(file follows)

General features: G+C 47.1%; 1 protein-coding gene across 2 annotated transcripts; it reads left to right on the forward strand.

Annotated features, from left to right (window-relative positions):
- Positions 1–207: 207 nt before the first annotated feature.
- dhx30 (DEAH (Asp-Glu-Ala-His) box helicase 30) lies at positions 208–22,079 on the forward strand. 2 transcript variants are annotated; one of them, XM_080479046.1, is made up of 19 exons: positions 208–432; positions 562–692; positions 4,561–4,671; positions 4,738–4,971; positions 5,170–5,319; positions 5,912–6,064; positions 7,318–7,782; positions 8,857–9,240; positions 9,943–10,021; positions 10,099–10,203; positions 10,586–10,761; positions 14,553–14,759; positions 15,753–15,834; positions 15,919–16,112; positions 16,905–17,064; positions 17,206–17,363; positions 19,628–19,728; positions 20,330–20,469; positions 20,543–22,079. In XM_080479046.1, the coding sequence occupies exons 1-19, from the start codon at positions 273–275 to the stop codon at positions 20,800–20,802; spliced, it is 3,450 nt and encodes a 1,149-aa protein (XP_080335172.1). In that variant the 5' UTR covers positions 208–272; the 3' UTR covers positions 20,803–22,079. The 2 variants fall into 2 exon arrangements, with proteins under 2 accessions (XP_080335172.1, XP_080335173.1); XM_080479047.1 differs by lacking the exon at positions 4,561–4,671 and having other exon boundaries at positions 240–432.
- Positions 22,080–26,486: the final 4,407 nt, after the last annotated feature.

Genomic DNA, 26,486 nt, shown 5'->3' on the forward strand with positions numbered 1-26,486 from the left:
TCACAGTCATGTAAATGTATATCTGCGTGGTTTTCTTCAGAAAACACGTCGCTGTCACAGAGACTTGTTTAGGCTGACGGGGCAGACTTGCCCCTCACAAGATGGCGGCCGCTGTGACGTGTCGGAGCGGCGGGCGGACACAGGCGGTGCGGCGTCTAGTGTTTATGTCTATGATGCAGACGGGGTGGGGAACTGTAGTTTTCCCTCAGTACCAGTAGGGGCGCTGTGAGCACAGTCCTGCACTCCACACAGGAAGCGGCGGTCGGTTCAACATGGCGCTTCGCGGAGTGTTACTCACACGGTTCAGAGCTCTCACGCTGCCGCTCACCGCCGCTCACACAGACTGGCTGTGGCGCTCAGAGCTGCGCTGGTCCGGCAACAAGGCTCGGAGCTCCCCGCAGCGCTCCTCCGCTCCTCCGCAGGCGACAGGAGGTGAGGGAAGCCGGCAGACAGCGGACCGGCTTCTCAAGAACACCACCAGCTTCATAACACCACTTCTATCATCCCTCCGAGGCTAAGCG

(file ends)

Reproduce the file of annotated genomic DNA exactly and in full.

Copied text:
General features: G+C 47.1%; 1 protein-coding gene across 2 annotated transcripts; it reads left to right on the forward strand.

Annotated features, from left to right (window-relative positions):
- Positions 1–207: 207 nt before the first annotated feature.
- dhx30 (DEAH (Asp-Glu-Ala-His) box helicase 30) lies at positions 208–22,079 on the forward strand. 2 transcript variants are annotated; one of them, XM_080479046.1, is made up of 19 exons: positions 208–432; positions 562–692; positions 4,561–4,671; positions 4,738–4,971; positions 5,170–5,319; positions 5,912–6,064; positions 7,318–7,782; positions 8,857–9,240; positions 9,943–10,021; positions 10,099–10,203; positions 10,586–10,761; positions 14,553–14,759; positions 15,753–15,834; positions 15,919–16,112; positions 16,905–17,064; positions 17,206–17,363; positions 19,628–19,728; positions 20,330–20,469; positions 20,543–22,079. In XM_080479046.1, the coding sequence occupies exons 1-19, from the start codon at positions 273–275 to the stop codon at positions 20,800–20,802; spliced, it is 3,450 nt and encodes a 1,149-aa protein (XP_080335172.1). In that variant the 5' UTR covers positions 208–272; the 3' UTR covers positions 20,803–22,079. The 2 variants fall into 2 exon arrangements, with proteins under 2 accessions (XP_080335172.1, XP_080335173.1); XM_080479047.1 differs by lacking the exon at positions 4,561–4,671 and having other exon boundaries at positions 240–432.
- Positions 22,080–26,486: the final 4,407 nt, after the last annotated feature.

Genomic DNA, 26,486 nt, shown 5'->3' on the forward strand with positions numbered 1-26,486 from the left:
TCACAGTCATGTAAATGTATATCTGCGTGGTTTTCTTCAGAAAACACGTCGCTGTCACAGAGACTTGTTTAGGCTGACGGGGCAGACTTGCCCCTCACAAGATGGCGGCCGCTGTGACGTGTCGGAGCGGCGGGCGGACACAGGCGGTGCGGCGTCTAGTGTTTATGTCTATGATGCAGACGGGGTGGGGAACTGTAGTTTTCCCTCAGTACCAGTAGGGGCGCTGTGAGCACAGTCCTGCACTCCACACAGGAAGCGGCGGTCGGTTCAACATGGCGCTTCGCGGAGTGTTACTCACACGGTTCAGAGCTCTCACGCTGCCGCTCACCGCCGCTCACACAGACTGGCTGTGGCGCTCAGAGCTGCGCTGGTCCGGCAACAAGGCTCGGAGCTCCCCGCAGCGCTCCTCCGCTCCTCCGCAGGCGACAGGAGGTGAGGGAAGCCGGCAGACAGCGGACCGGCTTCTCAAGAACACCACCAGCTTCATAACACCACTTCTATCATCCCTCCGAGGCTAAGCG